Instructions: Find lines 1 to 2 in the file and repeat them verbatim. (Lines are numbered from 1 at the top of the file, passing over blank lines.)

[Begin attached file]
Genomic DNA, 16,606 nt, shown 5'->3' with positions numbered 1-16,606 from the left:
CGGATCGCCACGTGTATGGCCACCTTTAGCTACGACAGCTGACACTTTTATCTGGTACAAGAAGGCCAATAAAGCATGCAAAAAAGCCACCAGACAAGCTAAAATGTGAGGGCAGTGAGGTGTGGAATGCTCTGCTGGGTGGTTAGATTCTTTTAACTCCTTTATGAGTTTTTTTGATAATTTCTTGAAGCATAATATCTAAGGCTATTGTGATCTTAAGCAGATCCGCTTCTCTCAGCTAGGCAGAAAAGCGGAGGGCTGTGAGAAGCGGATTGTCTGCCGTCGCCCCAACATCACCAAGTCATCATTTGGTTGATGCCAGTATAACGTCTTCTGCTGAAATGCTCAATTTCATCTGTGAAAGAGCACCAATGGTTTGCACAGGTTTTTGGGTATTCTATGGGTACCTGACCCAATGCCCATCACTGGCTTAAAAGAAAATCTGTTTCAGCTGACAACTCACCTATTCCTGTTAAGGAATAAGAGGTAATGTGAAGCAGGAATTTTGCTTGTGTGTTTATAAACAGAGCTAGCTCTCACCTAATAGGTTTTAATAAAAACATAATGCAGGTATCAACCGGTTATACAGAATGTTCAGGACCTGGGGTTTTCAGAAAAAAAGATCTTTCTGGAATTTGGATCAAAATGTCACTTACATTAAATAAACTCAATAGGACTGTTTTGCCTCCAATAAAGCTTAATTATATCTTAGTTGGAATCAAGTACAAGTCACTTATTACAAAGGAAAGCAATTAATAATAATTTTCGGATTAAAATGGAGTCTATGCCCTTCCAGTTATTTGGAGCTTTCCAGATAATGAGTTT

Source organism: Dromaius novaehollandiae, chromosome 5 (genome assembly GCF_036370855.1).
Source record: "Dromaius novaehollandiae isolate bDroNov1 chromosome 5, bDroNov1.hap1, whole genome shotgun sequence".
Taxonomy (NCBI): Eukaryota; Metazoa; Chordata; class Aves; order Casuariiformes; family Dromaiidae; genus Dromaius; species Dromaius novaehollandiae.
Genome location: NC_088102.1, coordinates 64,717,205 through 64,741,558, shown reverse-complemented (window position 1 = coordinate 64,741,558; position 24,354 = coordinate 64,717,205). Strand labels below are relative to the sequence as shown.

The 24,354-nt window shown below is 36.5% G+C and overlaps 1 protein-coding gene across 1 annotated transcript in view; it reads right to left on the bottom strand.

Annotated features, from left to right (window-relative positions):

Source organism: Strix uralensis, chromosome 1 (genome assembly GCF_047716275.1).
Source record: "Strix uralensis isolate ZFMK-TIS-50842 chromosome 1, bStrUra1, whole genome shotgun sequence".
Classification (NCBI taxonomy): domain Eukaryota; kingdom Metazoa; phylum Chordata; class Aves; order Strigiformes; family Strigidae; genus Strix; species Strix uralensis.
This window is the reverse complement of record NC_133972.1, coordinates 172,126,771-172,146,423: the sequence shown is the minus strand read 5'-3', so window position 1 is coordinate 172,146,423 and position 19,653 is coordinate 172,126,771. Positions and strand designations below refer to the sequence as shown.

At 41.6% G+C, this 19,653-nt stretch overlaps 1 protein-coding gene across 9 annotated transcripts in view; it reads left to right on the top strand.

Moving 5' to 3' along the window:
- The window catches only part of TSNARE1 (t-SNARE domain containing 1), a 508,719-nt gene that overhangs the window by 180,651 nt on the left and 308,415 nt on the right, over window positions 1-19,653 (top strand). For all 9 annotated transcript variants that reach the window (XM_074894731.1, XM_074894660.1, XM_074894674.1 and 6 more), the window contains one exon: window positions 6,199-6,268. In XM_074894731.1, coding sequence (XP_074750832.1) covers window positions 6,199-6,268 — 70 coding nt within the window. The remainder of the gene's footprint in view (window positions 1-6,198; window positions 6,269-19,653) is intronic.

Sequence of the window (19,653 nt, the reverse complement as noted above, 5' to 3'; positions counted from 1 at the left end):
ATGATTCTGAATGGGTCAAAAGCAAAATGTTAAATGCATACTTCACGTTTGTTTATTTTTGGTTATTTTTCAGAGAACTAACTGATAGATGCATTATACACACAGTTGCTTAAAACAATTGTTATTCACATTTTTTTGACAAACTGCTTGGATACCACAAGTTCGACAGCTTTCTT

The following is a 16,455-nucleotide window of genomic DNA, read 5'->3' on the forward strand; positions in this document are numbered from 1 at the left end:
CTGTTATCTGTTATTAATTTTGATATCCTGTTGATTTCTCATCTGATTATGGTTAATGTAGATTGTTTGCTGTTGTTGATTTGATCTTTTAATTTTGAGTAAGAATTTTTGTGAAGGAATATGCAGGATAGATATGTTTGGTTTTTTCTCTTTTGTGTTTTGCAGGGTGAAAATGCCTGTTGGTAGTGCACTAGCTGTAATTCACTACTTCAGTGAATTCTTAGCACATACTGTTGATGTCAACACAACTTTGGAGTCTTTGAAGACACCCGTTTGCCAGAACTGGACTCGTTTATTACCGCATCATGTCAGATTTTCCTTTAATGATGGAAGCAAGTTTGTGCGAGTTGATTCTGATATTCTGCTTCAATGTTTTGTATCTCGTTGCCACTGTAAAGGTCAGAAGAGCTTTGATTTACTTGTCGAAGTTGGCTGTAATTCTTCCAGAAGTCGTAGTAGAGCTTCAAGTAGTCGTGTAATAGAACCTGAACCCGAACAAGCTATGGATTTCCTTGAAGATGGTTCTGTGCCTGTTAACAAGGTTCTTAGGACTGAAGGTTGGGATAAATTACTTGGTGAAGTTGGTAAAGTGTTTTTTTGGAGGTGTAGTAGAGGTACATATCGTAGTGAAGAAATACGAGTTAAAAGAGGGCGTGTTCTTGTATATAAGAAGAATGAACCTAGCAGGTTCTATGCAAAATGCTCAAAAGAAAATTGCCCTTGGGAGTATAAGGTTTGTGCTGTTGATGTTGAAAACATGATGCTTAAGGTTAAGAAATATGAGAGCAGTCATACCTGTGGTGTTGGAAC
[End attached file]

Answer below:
Genomic DNA, 16,606 nt, shown 5'->3' with positions numbered 1-16,606 from the left:
CGGATCGCCACGTGTATGGCCACCTTTAGCTACGACAGCTGACACTTTTATCTGGTACAAGAAGGCCAATAAAGCATGCAAAAAAGCCACCAGACAAGCTAAAATGTGAGGGCAGTGAGGTGTGGAATGCTCTGCTGGGTGGTTAGATTCTTTTAACTCCTTTATGAGTTTTTTTGATAATTTCTTGAAGCATAATATCTAAGGCTATTGTGATCTTAAGCAGATCCGCTTCTCTCAGCTAGGCAGAAAAGCGGAGGGCTGTGAGAAGCGGATTGTCTGCCGTCGCCCCAACATCACCAAGTCATCATTTGGTTGATGCCAGTATAACGTCTTCTGCTGAAATGCTCAATTTCATCTGTGAAAGAGCACCAATGGTTTGCACAGGTTTTTGGGTATTCTATGGGTACCTGACCCAATGCCCATCACTGGCTTAAAAGAAAATCTGTTTCAGCTGACAACTCACCTATTCCTGTTAAGGAATAAGAGGTAATGTGAAGCAGGAATTTTGCTTGTGTGTTTATAAACAGAGCTAGCTCTCACCTAATAGGTTTTAATAAAAACATAATGCAGGTATCAACCGGTTATACAGAATGTTCAGGACCTGGGGTTTTCAGAAAAAAAGATCTTTCTGGAATTTGGATCAAAATGTCACTTACATTAAATAAACTCAATAGGACTGTTTTGCCTCCAATAAAGCTTAATTATATCTTAGTTGGAATCAAGTACAAGTCACTTATTACAAAGGAAAGCAATTAATAATAATTTTCGGATTAAAATGGAGTCTATGCCCTTCCAGTTATTTGGAGCTTTCCAGATAATGAGTTT